• Scaling symmetry is seen throughout traditional and vernacular architectures. Fractals efficiently encode what could otherwise be an overwhelming amount of environmental information. Monotonous repetition of the same-size unit creates alarm.

What is sense of place?

Robert Tullis defines “sense of place” as “memory, emotion and meaning in architectural and urban design.” Aristotle notes that for something to exist, it had to be someplace. “There­fore, place provides the basis for existence,” Tullis says. 

Since the 1970s, architects have struggled to explore what it means. “Like Chris Alexander’s ‘quality without a name,’ it is a bit elusive,” Tullis says. “Then we get the first inklings of the game changer: neuroscience.” A new idea called “embodied cognition” posits that physical place is less important than how people react it. The reaction is at the heart of “urban experience” and can provide emotional nourishment, or not. 

Sense of place is therefore not just a marketing slogan, “but rather it is a biological/ mental/emotional fact of our evolved life in a human body on the Earth,” Tullis writes.

This parklet in New Haven, Connecticut, has been popular and exhibits many aspects of biophilic design. Source: Ann Sussman

Psychological research supports this, he says. “Architect and urban designer Yodan Rofè has conducted experiments in which people map their feelings within urban environments. The feeling maps show a high degree of agreement on which spaces feel good and which feel bad.”

Reactions to buildings and places, and images of those places, may be surprising. “People think more creatively and respond better to abstract concepts when seated in rooms with high ceilings or blue-painted ceilings,” Tullis writes. “People in red rooms or exposed to red light suffer diminished problem-solving skills and reduced capacity to engage in social conversation. Humans respond to sharp, irregular, angled forms with discomfort and even muted fear. And my favorite, the ‘beautiful room experiment,’ in which people found angst and distress in the photos of faces when they viewed them in a room that resembled a janitor’s closet and found happiness and joy in the same faces when viewing them in a room resembling a private library.”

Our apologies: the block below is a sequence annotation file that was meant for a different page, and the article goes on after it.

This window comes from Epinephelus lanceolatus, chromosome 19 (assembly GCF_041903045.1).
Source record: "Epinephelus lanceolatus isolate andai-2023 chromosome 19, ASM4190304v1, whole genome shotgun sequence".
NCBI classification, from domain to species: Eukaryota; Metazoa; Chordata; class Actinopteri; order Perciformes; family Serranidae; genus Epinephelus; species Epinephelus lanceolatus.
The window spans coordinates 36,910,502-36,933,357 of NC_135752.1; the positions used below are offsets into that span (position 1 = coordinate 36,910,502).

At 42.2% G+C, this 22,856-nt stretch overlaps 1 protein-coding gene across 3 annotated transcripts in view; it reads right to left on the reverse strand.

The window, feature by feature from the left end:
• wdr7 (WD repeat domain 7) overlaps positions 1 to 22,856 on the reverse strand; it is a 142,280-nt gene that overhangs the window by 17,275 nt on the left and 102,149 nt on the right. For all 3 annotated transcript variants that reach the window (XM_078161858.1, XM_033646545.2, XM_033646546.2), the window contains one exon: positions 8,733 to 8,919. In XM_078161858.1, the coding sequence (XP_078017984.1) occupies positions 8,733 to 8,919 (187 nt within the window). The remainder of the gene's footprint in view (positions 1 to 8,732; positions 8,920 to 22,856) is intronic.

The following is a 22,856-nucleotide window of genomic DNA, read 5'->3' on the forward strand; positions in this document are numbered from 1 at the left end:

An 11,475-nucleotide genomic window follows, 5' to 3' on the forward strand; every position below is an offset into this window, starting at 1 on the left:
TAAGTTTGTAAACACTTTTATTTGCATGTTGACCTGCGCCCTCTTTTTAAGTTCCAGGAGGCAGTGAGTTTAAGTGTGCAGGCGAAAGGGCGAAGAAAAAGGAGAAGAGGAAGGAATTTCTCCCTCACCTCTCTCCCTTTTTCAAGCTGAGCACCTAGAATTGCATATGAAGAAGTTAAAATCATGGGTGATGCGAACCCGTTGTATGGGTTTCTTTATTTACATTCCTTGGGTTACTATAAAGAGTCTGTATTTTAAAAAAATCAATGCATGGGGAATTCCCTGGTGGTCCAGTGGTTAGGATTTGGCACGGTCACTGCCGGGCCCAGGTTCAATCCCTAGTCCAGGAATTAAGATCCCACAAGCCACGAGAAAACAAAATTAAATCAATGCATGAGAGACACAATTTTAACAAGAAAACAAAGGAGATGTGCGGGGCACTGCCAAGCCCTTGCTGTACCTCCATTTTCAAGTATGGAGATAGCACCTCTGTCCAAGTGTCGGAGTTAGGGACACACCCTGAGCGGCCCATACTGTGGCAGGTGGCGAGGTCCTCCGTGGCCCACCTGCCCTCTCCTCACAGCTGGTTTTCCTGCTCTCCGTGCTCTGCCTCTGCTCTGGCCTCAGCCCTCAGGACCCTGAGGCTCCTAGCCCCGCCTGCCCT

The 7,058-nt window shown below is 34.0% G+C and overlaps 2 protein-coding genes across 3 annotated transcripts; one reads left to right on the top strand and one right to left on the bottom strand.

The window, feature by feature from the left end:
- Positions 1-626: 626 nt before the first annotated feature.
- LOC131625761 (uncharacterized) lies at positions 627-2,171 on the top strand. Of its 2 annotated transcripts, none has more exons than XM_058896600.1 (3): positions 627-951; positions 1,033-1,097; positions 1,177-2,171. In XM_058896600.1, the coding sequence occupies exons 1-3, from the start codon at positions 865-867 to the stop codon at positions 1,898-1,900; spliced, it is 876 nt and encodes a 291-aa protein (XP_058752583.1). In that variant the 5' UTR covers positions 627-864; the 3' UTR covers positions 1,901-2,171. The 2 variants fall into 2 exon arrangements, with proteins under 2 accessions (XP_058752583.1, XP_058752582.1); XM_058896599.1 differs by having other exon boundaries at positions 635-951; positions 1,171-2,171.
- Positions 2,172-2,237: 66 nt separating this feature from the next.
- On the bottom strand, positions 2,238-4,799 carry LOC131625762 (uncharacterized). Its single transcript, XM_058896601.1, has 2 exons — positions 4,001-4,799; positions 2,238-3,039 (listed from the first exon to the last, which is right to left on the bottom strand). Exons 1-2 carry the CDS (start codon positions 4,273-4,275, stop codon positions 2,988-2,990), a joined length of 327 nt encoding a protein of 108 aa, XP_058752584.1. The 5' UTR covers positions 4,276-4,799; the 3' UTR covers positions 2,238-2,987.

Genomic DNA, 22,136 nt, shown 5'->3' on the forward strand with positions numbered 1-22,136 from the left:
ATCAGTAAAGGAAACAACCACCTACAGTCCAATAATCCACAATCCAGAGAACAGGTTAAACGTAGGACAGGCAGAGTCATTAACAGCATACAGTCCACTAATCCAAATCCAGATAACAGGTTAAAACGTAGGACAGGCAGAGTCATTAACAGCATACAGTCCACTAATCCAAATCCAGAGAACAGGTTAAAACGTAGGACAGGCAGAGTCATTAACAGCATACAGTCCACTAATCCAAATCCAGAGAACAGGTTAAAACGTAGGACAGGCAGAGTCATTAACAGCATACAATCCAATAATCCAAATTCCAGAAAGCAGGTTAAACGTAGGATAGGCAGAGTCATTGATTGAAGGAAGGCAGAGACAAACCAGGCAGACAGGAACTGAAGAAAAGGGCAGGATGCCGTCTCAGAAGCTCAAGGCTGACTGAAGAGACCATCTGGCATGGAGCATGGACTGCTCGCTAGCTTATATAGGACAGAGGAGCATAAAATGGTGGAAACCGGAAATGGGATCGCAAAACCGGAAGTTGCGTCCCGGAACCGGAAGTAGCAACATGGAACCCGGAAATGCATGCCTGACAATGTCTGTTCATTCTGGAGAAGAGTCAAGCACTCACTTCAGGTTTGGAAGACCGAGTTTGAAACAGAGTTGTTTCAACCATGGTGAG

Eye-tracking research in Ayer, Massachusetts, validates visual preference surveys of the past. The town’s main street has eight identifiable biophilic design elements, with five visual concentration areas. Despite a lack of trees, the main street is the most appealing to subjects of the study. An urban residential street comes in second, while low-density suburban streets contain fewer biophilic elements that attract the eye. “The findings represent how biophilia can influence the human experience within the streetscape and how eye-tracking emulation software can be a useful tool to measure such influence,” note Millikin, Hollander, Sussman, and Situ.

Biometric research supports why some streets are safer than others—despite more conflicts. Many transportation engineers have long ignored data that shows that narrow streetscapes with nearby obstacles and high activity are safer, instead going with the theory that wide, clear roads will prevent injuries and death. Eye tracking technology backs up the idea that humans are more vigilant in the narrow streetscapes—explaining why they are safer.

Humans are “Pleistocene”

Human psychology and evolution help to explain the enduring appeal of traditional architecture and urban design. “Bilateral symmetry, face-like façades and straightforward hierarchy has been baked into traditional designs and helps explain why the older parts of a city are often the most popular, the most welcoming and the most photographed—and the ones that provide a city with a unique identity,” Sussman and Hollander write.

We may feel modern, but that is an illusion. “We remain Pleistocene, a primate, a social species hardwired for relationship, always looking to connect—even if what is in front of us is inanimate,” they explain. This new frontier of research poses challenges to modern architecture that are based on science, not subjective aesthetics. It points toward an architecture and urbanism of the future that embraces neuroscience to create places that nourish humans psychologically and socially.

PS: Hollander and Sussman offer a neurological explanation for the negative qualities of modern architecture—many of the founders like Gropius and Mies were traumatized by service in World War I. No doubt the trauma was real and the comparisons between bunkers and trench design and early modernism are interesting. To what extent PTSD caused modernism to take the shape that it did is speculation, and, I would think, irrelevant to the biometric research explored in Urban Experience and Design. But it makes for an interesting hypothesis.

Urban Experience and Design: Contemporary Perspectives on Improving the Public Realm, edited by Justin B. Hollander and Ann Sussman, published in 2021 by Routledge.